Improbable Database Of A Farc Commander


Between 1 March and 3 March at 11.45am, an agent of the Colombian anti-terrorist unit accessed the eight exhibits, in contravention of "internationally recognised principles for handling electronic evidence by law enforcement". Here is what Interpol found (1):

 

Seized exhibit 26, a laptop computer, showed the following effects on files on or after 1 March 2008:

 

* 273 system files were created

* 373 system and user files were accessed

* 786 system files were modified

* 488 system files were deleted

 

 

Seized exhibit 27, also a laptop computer, showed:

 

* 589 system files were created

* 640 system and user files were accessed

* 552 system files were modified

* 259 system files were deleted

 

Seized exhibit 28, also a laptop computer, showed the following effects on files on or after 1 March 2008:

 

* 1,479 system files were created

* 1,703 system and user files were accessed

* 5,240 system files were modified

* 103 system files were deleted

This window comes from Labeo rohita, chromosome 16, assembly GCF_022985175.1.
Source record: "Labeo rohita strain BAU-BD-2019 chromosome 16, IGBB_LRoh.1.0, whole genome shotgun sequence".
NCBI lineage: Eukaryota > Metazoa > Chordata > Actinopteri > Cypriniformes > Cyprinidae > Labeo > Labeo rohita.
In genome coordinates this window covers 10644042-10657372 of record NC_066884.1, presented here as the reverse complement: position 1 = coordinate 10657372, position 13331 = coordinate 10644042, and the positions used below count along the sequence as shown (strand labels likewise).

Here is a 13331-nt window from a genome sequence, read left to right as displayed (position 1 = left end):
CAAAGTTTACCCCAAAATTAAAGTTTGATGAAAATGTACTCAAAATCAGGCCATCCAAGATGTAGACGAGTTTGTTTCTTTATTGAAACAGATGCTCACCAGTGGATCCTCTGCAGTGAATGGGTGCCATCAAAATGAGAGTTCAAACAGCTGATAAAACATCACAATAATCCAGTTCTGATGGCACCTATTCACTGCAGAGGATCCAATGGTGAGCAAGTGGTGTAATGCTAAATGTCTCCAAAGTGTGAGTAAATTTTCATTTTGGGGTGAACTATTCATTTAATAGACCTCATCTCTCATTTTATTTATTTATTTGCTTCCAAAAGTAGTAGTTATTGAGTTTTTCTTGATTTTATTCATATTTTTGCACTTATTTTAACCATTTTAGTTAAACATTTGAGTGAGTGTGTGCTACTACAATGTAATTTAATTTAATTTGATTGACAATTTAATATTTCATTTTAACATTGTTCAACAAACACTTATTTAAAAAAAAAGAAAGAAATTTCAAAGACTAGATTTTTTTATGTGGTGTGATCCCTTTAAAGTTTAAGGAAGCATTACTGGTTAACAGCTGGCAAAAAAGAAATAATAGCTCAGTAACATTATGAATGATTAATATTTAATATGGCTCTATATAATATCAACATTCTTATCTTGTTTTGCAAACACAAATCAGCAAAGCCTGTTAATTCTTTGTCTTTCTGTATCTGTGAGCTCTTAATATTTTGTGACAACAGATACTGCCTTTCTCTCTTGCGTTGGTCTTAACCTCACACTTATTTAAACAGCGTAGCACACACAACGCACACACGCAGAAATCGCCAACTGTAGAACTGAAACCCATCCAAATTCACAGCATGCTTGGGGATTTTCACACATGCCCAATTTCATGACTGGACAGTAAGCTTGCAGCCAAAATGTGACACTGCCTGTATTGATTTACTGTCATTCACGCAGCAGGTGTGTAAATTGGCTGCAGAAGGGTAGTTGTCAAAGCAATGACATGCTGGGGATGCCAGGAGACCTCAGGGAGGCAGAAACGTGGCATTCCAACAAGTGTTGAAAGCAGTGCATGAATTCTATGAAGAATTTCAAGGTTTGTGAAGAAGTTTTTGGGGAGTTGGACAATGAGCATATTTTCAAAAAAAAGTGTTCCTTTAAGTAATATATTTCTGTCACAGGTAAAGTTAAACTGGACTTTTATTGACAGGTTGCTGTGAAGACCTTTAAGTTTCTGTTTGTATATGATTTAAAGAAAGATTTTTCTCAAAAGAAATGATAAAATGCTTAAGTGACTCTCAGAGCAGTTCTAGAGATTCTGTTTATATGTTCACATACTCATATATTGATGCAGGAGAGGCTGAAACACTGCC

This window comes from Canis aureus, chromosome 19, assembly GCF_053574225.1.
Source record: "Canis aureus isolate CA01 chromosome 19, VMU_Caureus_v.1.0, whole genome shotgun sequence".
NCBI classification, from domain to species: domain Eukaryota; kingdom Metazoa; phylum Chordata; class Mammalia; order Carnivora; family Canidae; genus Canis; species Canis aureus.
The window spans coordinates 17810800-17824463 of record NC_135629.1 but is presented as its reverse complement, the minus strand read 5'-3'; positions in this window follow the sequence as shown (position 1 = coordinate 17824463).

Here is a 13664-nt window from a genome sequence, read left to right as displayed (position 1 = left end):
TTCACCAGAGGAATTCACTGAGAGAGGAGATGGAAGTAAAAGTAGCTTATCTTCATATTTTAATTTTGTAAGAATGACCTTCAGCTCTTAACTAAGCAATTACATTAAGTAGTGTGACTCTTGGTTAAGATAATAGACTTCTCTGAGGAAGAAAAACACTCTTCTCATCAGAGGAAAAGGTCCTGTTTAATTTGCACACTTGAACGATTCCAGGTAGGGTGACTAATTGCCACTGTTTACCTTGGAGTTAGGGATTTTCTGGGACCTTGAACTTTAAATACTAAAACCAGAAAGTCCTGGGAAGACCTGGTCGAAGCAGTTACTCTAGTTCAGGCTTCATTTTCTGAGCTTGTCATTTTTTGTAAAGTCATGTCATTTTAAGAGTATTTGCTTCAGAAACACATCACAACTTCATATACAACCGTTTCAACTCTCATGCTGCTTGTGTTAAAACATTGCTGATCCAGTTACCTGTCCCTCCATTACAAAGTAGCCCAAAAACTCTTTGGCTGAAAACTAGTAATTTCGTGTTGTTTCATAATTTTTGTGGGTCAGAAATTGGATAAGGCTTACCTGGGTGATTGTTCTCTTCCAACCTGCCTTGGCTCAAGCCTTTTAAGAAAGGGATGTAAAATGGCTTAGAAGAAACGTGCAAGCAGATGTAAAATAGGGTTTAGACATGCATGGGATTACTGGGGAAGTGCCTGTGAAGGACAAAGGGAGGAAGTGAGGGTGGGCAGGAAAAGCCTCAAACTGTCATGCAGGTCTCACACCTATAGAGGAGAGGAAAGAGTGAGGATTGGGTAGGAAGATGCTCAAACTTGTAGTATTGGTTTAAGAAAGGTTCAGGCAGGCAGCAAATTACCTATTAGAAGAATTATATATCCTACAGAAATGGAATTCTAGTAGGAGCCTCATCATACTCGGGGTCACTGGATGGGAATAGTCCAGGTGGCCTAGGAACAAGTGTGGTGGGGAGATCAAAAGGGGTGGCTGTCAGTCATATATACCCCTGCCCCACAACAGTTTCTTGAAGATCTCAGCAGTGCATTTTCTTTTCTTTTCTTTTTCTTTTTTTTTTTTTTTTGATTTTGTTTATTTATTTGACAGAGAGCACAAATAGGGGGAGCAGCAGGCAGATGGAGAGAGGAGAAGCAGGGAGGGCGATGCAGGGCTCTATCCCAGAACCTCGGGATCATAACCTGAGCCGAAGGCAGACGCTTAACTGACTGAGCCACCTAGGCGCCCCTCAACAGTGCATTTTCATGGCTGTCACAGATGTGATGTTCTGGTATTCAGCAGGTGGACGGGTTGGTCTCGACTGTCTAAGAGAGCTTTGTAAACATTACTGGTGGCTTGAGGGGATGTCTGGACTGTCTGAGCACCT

And so the list goes on. If it is correct, then for three days the anti-terrorist agent’s top priority, presented with a goldmine of information about the Farc, was to create, modify and delete a total of 48,055 files which held no interest (conclusion no 3).

 

Further questions arise when you read that:

 

Exhibit 28 contains one file that was shown as created on 17 August 2009 Exhibit 30 contains:

 

* 668 files with creation dates that range from 7 March 2009   to 26 August 2009

* 31 files which show as having been last modified between 14   June 2009 and 26 August 2009

* These files contained either music, video or images

 

 Exhibit 31 contains:

 

* 2,110 files with creation dates ranging from 20 April 2009   to 27 August 2009

* 1,434 files which show as having been last modified between   5 April 2009 and 16 October 2010

 

 Interpol concluded that these files "were originally created prior to 1 March 2008 on a device or devices with incorrect system time settings". Yet this didn’t cause it to doubt its conclusion that there was no evidence of abnormal creation, modification or deletion of files.

 

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(1) "Interpol’s Forensic Report on Farc computers and hardware seized by Colombia", http://www.interpol.int/public/ICPO

 

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